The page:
682 F2d 484 United States v. S Branscome

682 F.2d 484

UNITED STATES of America, Appellant,
Henry S. BRANSCOME, Appellee.
UNITED STATES of America, Appellant,
Perry L. CARLTON, Jr., Appellee.

Nos. 82-5006, 82-5007.

United States Court of Appeals,
Fourth Circuit.

Argued June 9, 1982.
Decided June 30, 1982.

William G. Otis, Sp. Asst. U. S. Atty., Alexandria, Va. (Elsie L. Munsell, U. S. Atty., Alexandria, Va., Raymond A. Carpenter, Asst. U. S. Atty., Richmond, Va., on brief), for appellant.

William J. Murphy, Washington, D. C. (Vincent J. Fuller, Barry S. Simon, Williams & Connolly, Washington, D. C., Anthony F. Troy, Mays, Valentine, Davenport & Moore, Milton P. Miller, Elizabeth A. Flournoy, Richmond, Va., on brief), for appellee.

Before WINTER, Chief Judge, HAYNSWORTH, Senior Circuit Judge, and RUSSELL, Circuit Judge.



The district court dismissed two indictments because the grand jury which returned them was organized in violation of the Jury Selection and Service Act of 1968, as amended, 28 U.S.C. § 1861-76. The violation consisted of asking for volunteers to serve on the grand jury from the pool of prospective jurors who had been randomly selected. Each prospective juror who volunteered was permitted to serve,1 and the full complement of the grand jury was thereafter filled by random selection. In each case, the government appeals, and we affirm.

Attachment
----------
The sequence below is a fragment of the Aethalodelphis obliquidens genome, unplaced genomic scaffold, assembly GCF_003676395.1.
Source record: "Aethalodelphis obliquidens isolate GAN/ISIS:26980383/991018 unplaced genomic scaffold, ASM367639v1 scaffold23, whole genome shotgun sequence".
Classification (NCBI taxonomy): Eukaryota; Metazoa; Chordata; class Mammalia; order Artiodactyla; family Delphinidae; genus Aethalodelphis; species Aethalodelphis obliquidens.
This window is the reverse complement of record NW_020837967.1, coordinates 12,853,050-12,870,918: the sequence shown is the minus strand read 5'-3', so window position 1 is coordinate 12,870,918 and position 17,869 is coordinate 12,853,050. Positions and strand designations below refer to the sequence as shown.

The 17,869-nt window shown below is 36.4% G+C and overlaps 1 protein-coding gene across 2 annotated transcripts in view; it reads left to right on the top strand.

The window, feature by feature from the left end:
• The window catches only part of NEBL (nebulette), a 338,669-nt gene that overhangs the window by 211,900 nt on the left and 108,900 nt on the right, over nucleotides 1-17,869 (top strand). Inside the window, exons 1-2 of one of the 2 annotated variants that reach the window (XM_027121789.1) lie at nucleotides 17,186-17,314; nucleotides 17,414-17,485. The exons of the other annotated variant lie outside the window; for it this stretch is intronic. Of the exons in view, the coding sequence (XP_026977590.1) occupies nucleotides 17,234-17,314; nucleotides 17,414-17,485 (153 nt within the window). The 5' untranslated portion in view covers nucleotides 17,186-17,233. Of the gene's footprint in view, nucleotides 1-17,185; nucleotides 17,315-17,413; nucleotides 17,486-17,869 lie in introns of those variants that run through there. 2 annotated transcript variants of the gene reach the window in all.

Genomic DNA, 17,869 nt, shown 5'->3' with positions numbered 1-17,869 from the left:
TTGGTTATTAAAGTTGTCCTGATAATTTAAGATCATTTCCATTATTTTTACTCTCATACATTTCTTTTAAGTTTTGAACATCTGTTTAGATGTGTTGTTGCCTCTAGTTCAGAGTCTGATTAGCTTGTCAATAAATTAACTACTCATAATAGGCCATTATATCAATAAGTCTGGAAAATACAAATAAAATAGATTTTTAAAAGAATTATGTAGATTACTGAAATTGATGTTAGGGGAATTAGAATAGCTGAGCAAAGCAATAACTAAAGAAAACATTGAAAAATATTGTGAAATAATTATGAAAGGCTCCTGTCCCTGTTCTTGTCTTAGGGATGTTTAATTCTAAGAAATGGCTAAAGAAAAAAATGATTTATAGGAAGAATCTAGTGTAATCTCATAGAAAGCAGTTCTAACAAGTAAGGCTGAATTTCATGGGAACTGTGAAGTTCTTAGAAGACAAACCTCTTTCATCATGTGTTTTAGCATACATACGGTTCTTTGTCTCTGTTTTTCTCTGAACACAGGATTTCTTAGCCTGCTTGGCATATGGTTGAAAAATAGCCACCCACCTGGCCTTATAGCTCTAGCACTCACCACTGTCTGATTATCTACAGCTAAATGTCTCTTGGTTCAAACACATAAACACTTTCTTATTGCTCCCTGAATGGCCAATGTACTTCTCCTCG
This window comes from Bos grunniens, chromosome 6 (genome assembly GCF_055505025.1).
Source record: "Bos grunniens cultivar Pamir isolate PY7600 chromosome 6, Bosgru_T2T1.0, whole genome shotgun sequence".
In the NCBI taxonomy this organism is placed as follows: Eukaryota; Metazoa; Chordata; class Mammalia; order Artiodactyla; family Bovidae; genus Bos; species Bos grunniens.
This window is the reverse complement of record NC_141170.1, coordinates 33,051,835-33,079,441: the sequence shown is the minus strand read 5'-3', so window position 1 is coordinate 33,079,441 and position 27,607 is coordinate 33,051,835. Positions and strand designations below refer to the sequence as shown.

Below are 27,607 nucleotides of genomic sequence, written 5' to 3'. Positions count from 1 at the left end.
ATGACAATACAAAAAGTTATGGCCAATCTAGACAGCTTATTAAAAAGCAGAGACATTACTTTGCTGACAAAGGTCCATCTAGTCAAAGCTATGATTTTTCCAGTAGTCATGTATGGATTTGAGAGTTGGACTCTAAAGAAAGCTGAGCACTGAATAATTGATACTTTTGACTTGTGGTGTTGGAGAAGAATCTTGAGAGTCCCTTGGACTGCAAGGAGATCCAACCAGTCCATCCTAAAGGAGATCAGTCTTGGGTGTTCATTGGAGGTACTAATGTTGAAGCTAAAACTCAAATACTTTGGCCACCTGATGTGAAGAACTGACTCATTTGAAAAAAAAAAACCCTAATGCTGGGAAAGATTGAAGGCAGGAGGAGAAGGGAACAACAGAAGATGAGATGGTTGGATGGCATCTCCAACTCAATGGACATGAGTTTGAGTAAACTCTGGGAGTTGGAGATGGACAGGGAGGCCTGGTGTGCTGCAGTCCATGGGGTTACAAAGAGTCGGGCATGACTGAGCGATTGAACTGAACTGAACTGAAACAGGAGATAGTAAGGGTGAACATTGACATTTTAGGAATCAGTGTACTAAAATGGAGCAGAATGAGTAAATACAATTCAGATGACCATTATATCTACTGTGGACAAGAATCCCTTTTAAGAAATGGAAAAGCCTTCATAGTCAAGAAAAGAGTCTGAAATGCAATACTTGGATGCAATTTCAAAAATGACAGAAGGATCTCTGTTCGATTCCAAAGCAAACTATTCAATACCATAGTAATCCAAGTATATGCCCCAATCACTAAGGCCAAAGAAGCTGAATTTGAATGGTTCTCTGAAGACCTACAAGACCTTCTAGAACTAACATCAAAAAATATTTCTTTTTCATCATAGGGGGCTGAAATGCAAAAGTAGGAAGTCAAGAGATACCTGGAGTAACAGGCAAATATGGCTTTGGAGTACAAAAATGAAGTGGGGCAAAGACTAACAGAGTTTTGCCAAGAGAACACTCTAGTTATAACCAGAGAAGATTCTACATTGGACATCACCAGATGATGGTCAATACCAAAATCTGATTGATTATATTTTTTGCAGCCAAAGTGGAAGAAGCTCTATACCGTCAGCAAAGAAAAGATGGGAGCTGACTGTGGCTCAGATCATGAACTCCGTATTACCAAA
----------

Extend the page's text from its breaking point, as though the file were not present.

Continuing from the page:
The district court assigned three reasons for its ruling, any one of which would support the result.2 First, the district court ruled that the practice of selecting volunteers diminishes the likelihood that a fair cross section of the community will be represented on a given grand jury. We do not accept the validity of this reason on the record before us. It represents a finding of fact, and there was no evidence that volunteer grand jurors represented or were likely to represent a disproportionate number of the identifiable segments of the community. It is, however, unnecessary to remand the case for the taking of evidence on this issue because we are in agreement with the district court that (1) selection of volunteers introduces a subjective criterion for grand jury service not authorized by the Act, and (2) the selection of volunteers results in a non-random selection process in violation of the Congressional intent that random selection be preserved throughout the entire selection process.


Except as noted, we affirm the judgment of the district court for the reasons assigned by it. United States v. Branscome, 529 F.Supp. 556 (E.D.Va.1982).




There were at least five volunteer grand jurors and possibly six


The reasons were articulated in No. 82-5006. In No. 82-5007, the district court, presided over by a different district judge, followed and relied on the opinion in No. 82-5006